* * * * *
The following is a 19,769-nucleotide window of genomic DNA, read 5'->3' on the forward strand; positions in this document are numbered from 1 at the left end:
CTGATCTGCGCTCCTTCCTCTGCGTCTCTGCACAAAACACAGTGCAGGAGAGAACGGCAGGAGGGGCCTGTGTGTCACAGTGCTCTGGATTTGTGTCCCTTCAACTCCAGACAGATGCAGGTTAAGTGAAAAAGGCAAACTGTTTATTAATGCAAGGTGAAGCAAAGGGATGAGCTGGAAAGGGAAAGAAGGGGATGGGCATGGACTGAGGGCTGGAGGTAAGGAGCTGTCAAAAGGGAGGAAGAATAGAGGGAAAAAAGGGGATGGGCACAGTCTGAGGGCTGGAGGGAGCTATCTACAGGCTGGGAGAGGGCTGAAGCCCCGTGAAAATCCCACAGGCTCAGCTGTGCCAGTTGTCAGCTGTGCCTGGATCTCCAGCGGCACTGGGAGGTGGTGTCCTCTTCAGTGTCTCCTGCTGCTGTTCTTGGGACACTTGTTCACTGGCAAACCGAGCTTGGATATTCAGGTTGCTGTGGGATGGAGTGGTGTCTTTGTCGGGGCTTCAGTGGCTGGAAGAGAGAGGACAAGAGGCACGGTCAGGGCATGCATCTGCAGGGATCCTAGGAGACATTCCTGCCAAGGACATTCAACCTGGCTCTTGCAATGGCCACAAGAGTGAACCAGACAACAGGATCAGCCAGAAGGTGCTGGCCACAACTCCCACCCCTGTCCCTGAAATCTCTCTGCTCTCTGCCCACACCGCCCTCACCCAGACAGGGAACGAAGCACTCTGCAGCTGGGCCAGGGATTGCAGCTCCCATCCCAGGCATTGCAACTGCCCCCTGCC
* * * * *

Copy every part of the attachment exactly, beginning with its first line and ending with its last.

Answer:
The following is a 19,769-nucleotide window of genomic DNA, read 5'->3' on the forward strand; positions in this document are numbered from 1 at the left end:
CTGATCTGCGCTCCTTCCTCTGCGTCTCTGCACAAAACACAGTGCAGGAGAGAACGGCAGGAGGGGCCTGTGTGTCACAGTGCTCTGGATTTGTGTCCCTTCAACTCCAGACAGATGCAGGTTAAGTGAAAAAGGCAAACTGTTTATTAATGCAAGGTGAAGCAAAGGGATGAGCTGGAAAGGGAAAGAAGGGGATGGGCATGGACTGAGGGCTGGAGGTAAGGAGCTGTCAAAAGGGAGGAAGAATAGAGGGAAAAAAGGGGATGGGCACAGTCTGAGGGCTGGAGGGAGCTATCTACAGGCTGGGAGAGGGCTGAAGCCCCGTGAAAATCCCACAGGCTCAGCTGTGCCAGTTGTCAGCTGTGCCTGGATCTCCAGCGGCACTGGGAGGTGGTGTCCTCTTCAGTGTCTCCTGCTGCTGTTCTTGGGACACTTGTTCACTGGCAAACCGAGCTTGGATATTCAGGTTGCTGTGGGATGGAGTGGTGTCTTTGTCGGGGCTTCAGTGGCTGGAAGAGAGAGGACAAGAGGCACGGTCAGGGCATGCATCTGCAGGGATCCTAGGAGACATTCCTGCCAAGGACATTCAACCTGGCTCTTGCAATGGCCACAAGAGTGAACCAGACAACAGGATCAGCCAGAAGGTGCTGGCCACAACTCCCACCCCTGTCCCTGAAATCTCTCTGCTCTCTGCCCACACCGCCCTCACCCAGACAGGGAACGAAGCACTCTGCAGCTGGGCCAGGGATTGCAGCTCCCATCCCAGGCATTGCAACTGCCCCCTGCC